Have you ever been called a control freak? I have. It’s not my favourite term in the world, but I can hardly argue with it when it’s used as a descriptor for my approach to life. Since I’m the first to admit that I struggle to let go and relinquish control in daily life, I thought I’d unpack this myth a little, and share some of my ‘control freak’ insights in the process.

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Ashtanga Guilt: How To Silence Your 'Yogi Conscience'

Note: This article first appeared on Do You Yoga on 27 May, 2017. 

I tend to do things back to front – in the reverse order to most people. My introduction to yoga came via three years of passionate Bikram Yoga attendance. I loved the heat and considered myself something of a masochist, so Bikram was perfect for me at the time. After a few years I moved to a new area, and couldn’t get my Bikram fix any more – so I fell into Vinyasa classes and practiced in that style for the next 4-5 years. When I began to feel a pull towards yoga teacher training, like many others I didn’t really know where to begin. I did my research as best as I could, and for a variety of reasons I selected an Ashtanga Vinyasa training in Bali. I was in for a shock: I had never practiced Ashtanga yoga before. Therefore, in the space of a month I went from somebody with absolutely no experience of the primary series, to somebody who was basically ready to have ‘I heart Ashtanga’ metaphorically tattooed onto her thigh. Despite the ever-present aches in my hips and hamstrings, I fell in love with this rigorous series of postures, and the way they demanded focus, discipline and mindful breathing from me. However, when I returned home to Melbourne I realised that spending 2 hours a day, 6 days a week on my asana practice was not entirely feasible – and that’s where my Ashtanga Guilt set in!

Like many lovers of Ashtanga yoga, it could be said that I have an inkling of the ol’ Type A personality. When I find something that I’m interested in, I feel drawn to learn everything about it, and I want to do it wholeheartedly and perfectly. This translates to my attitude towards yoga, too – I’m eager to use it exactly as prescribed, doing every repetition of every vinyasa, being able to enter each pose to the same depth as I did yesterday, regardless of mood, illness, injury, hell, even death! And if I have to shorten my practice, or skip it completely, I feel like a Bad Yogi. I let thoughts creep into my mind like, ‘You’re not committed enough’, or ‘How can you teach this stuff if you don’t practice it every day?’ It’s guilt. And it’s pointless. Sometimes I even find myself projecting this guilt onto my teachers, imagining that they are sternly disappointed in me when I skip a 6.00am Mysore class. In reality, the only person who is affected by this guilt is me. 

I attended a workshop with Kino MacGregor recently, and I was amazed at how many people expressed similar feelings of guilt or shame when it came to their level of engagement with their asana practice. Kino’s advice was simple and sensible: don’t flog yourself.  Yes, there will be points in your practice at which you will need to sit with discomfort. But don’t endure self-loathing or physical pain. Keep in mind that one of the ethical rules is ahimsa – non-violence, also translating to compassion. And who do you think we’re least likely to be compassionate towards? You guessed it – ourselves. Sometimes it’s just not possible to practice the entire primary series 6 days a week. Maybe even 2-3 times per week is a stretch, and that’s completely okay. The frequency and duration of your asana practice is dependent on so many different factors, and Ashtanga shouldn’t feel like a club where we are judging each other, and ourselves, for how often we rock up, and how hard-core we are when we do. I work long and variable hours in my day job as an event manager and musician, so there are weeks when daily asana practice just isn’t a thing. At the moment, I’m working on absolving my Ashtanga guilt by allowing myself the freedom to explore the enormous universe of yoga that we find beyond the physical asanas. If I am breathing mindfully whilst sitting in traffic, am I improving my jump throughs? No. Am I making the best effort that I can to experience conscious living, and practice compassion towards others and towards myself? Yes. Yoga is a tool that allows us to experience a more connected and heartful life. By taking an outcomes-based attitude towards it and beating ourselves up with a concept of what we think our practice should look like, we’re robbing ourselves of its benefits.  So, if you’re like me and you’re prone to the occasional yogi guilt trip, I encourage you to take some deep breaths, smile, and tell that guilt exactly where to go.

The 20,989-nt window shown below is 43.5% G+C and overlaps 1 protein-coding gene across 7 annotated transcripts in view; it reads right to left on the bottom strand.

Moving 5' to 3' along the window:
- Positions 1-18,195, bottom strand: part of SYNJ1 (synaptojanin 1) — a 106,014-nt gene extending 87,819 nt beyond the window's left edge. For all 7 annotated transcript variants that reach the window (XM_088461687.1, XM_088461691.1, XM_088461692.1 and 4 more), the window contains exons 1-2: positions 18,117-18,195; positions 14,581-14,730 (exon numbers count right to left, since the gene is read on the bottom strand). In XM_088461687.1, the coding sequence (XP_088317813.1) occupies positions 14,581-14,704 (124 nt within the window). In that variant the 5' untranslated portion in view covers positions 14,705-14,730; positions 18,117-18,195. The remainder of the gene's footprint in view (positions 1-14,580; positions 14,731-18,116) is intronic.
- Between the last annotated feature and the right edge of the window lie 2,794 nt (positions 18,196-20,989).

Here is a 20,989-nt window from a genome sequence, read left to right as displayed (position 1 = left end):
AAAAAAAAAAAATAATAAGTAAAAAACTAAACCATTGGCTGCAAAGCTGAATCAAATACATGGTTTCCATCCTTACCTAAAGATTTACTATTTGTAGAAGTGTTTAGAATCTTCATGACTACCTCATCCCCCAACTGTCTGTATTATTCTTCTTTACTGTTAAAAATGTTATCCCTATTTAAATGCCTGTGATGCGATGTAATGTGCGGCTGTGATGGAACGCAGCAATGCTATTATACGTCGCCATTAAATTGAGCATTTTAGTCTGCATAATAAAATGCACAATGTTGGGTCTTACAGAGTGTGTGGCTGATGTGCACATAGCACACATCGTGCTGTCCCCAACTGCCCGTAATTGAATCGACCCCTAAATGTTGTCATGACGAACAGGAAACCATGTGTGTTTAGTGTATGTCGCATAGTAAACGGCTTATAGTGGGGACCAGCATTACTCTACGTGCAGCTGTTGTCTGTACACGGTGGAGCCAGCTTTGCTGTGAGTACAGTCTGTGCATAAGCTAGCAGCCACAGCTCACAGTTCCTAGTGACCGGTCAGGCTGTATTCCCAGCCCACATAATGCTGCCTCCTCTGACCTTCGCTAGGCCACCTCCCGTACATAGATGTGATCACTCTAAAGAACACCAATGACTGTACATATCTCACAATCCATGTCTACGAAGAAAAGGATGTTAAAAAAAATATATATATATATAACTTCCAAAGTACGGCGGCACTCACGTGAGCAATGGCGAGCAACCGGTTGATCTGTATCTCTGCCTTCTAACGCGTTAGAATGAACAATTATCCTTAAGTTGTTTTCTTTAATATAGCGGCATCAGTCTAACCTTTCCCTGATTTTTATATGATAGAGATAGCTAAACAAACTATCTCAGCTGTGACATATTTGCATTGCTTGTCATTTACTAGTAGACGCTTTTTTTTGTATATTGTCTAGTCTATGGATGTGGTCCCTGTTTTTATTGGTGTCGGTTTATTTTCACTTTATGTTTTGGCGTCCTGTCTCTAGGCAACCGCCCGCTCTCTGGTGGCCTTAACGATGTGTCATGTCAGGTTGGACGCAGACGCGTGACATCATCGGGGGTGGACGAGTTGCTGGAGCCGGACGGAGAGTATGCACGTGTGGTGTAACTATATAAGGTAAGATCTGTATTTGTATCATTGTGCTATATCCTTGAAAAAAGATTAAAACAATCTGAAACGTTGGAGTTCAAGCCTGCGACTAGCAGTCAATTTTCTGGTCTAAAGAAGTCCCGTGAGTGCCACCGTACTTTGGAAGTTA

Namaste yogis, enjoy your practice!

The Real Deal: How To Develop a Home Yoga Practice

Note: This article first appeared on Do You Yoga on April 20, 2017. 

For many of us, our involvement in yoga begins when we first walk into a group class at a yoga studio or gym. It’s pretty easy to understand why yoga classes are so popular – a yoga class is a conveniently timed slice of serenity, in which you can slip into a peaceful environment free from distraction for some ‘you time’. Your yoga teacher has it all under control, from the relaxing music to the mood lighting, and you’re guided through a sequence of postures and offered modifications to suit your body. Sometimes, though, it can be tricky to find the time to get to a yoga class as often as you may like – traffic, late nights and early mornings seem to conspire against us. Imagine, then, if you could practice yoga at home, on your own time, and get the same blissful benefits as attending a group class. Sound too good to be true? A home practice is a great way to bring yoga into your daily life, and experience it in a different way. However, sometimes it can feel a little bewildering to try to manifest all that yogi goodness on your own in your messy bedroom – so read on for some tips on developing a home practice.